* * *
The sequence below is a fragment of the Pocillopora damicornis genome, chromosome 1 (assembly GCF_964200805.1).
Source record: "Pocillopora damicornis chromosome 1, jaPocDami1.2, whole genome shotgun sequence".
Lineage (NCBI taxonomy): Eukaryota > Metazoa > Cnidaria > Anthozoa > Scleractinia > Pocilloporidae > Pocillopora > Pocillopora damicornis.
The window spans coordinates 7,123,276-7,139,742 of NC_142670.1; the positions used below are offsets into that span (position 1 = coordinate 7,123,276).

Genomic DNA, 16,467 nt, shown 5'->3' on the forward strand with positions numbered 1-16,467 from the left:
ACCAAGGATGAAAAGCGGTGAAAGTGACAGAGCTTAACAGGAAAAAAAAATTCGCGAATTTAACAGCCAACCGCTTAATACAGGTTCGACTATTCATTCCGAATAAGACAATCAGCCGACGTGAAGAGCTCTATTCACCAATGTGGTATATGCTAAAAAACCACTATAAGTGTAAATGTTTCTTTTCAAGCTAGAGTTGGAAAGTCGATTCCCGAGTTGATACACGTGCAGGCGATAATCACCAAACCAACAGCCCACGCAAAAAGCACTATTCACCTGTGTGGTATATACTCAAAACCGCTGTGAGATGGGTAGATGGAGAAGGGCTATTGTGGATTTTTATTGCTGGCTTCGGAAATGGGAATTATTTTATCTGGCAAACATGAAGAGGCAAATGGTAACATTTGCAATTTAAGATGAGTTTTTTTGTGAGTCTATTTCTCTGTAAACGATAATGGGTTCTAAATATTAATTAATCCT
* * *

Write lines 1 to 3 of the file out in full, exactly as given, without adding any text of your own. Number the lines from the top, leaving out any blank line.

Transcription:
The sequence below is a fragment of the Pocillopora damicornis genome, chromosome 1 (assembly GCF_964200805.1).
Source record: "Pocillopora damicornis chromosome 1, jaPocDami1.2, whole genome shotgun sequence".
Lineage (NCBI taxonomy): Eukaryota > Metazoa > Cnidaria > Anthozoa > Scleractinia > Pocilloporidae > Pocillopora > Pocillopora damicornis.